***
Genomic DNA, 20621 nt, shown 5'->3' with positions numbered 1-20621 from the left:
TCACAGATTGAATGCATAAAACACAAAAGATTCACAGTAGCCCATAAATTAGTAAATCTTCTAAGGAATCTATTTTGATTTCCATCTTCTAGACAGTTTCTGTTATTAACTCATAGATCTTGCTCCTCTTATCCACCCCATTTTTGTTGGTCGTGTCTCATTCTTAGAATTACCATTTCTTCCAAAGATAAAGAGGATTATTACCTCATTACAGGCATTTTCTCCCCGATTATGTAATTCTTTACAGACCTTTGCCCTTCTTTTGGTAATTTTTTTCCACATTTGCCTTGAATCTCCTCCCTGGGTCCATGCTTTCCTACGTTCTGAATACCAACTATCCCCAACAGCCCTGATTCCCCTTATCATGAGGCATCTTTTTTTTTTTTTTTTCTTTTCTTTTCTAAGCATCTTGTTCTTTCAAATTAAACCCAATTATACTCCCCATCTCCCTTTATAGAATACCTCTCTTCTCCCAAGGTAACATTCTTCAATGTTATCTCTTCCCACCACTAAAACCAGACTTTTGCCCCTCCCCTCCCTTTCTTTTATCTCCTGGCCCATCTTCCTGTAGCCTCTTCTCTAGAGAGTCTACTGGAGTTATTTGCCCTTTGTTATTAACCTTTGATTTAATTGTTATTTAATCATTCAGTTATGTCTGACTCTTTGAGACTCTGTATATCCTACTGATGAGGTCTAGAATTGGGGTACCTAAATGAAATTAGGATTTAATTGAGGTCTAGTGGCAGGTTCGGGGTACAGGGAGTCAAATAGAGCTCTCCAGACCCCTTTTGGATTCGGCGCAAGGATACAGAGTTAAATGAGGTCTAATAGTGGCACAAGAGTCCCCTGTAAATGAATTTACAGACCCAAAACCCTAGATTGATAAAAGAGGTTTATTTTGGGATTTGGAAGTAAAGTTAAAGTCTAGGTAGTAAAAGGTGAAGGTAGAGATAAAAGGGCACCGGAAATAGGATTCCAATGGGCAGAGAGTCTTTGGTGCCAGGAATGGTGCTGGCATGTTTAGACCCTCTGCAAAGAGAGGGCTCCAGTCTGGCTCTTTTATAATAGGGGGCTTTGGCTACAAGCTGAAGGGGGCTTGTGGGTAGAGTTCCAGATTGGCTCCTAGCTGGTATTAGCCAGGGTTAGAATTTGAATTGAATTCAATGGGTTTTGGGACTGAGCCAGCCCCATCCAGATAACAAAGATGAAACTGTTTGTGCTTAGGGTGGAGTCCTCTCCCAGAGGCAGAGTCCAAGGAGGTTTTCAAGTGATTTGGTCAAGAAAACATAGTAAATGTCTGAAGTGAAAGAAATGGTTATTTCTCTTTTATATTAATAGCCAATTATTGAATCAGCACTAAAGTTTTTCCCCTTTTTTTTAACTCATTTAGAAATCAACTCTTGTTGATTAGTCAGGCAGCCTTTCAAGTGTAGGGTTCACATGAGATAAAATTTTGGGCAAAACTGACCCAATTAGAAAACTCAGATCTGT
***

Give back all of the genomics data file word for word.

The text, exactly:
Genomic DNA, 20621 nt, shown 5'->3' with positions numbered 1-20621 from the left:
TCACAGATTGAATGCATAAAACACAAAAGATTCACAGTAGCCCATAAATTAGTAAATCTTCTAAGGAATCTATTTTGATTTCCATCTTCTAGACAGTTTCTGTTATTAACTCATAGATCTTGCTCCTCTTATCCACCCCATTTTTGTTGGTCGTGTCTCATTCTTAGAATTACCATTTCTTCCAAAGATAAAGAGGATTATTACCTCATTACAGGCATTTTCTCCCCGATTATGTAATTCTTTACAGACCTTTGCCCTTCTTTTGGTAATTTTTTTCCACATTTGCCTTGAATCTCCTCCCTGGGTCCATGCTTTCCTACGTTCTGAATACCAACTATCCCCAACAGCCCTGATTCCCCTTATCATGAGGCATCTTTTTTTTTTTTTTTTCTTTTCTTTTCTAAGCATCTTGTTCTTTCAAATTAAACCCAATTATACTCCCCATCTCCCTTTATAGAATACCTCTCTTCTCCCAAGGTAACATTCTTCAATGTTATCTCTTCCCACCACTAAAACCAGACTTTTGCCCCTCCCCTCCCTTTCTTTTATCTCCTGGCCCATCTTCCTGTAGCCTCTTCTCTAGAGAGTCTACTGGAGTTATTTGCCCTTTGTTATTAACCTTTGATTTAATTGTTATTTAATCATTCAGTTATGTCTGACTCTTTGAGACTCTGTATATCCTACTGATGAGGTCTAGAATTGGGGTACCTAAATGAAATTAGGATTTAATTGAGGTCTAGTGGCAGGTTCGGGGTACAGGGAGTCAAATAGAGCTCTCCAGACCCCTTTTGGATTCGGCGCAAGGATACAGAGTTAAATGAGGTCTAATAGTGGCACAAGAGTCCCCTGTAAATGAATTTACAGACCCAAAACCCTAGATTGATAAAAGAGGTTTATTTTGGGATTTGGAAGTAAAGTTAAAGTCTAGGTAGTAAAAGGTGAAGGTAGAGATAAAAGGGCACCGGAAATAGGATTCCAATGGGCAGAGAGTCTTTGGTGCCAGGAATGGTGCTGGCATGTTTAGACCCTCTGCAAAGAGAGGGCTCCAGTCTGGCTCTTTTATAATAGGGGGCTTTGGCTACAAGCTGAAGGGGGCTTGTGGGTAGAGTTCCAGATTGGCTCCTAGCTGGTATTAGCCAGGGTTAGAATTTGAATTGAATTCAATGGGTTTTGGGACTGAGCCAGCCCCATCCAGATAACAAAGATGAAACTGTTTGTGCTTAGGGTGGAGTCCTCTCCCAGAGGCAGAGTCCAAGGAGGTTTTCAAGTGATTTGGTCAAGAAAACATAGTAAATGTCTGAAGTGAAAGAAATGGTTATTTCTCTTTTATATTAATAGCCAATTATTGAATCAGCACTAAAGTTTTTCCCCTTTTTTTTAACTCATTTAGAAATCAACTCTTGTTGATTAGTCAGGCAGCCTTTCAAGTGTAGGGTTCACATGAGATAAAATTTTGGGCAAAACTGACCCAATTAGAAAACTCAGATCTGT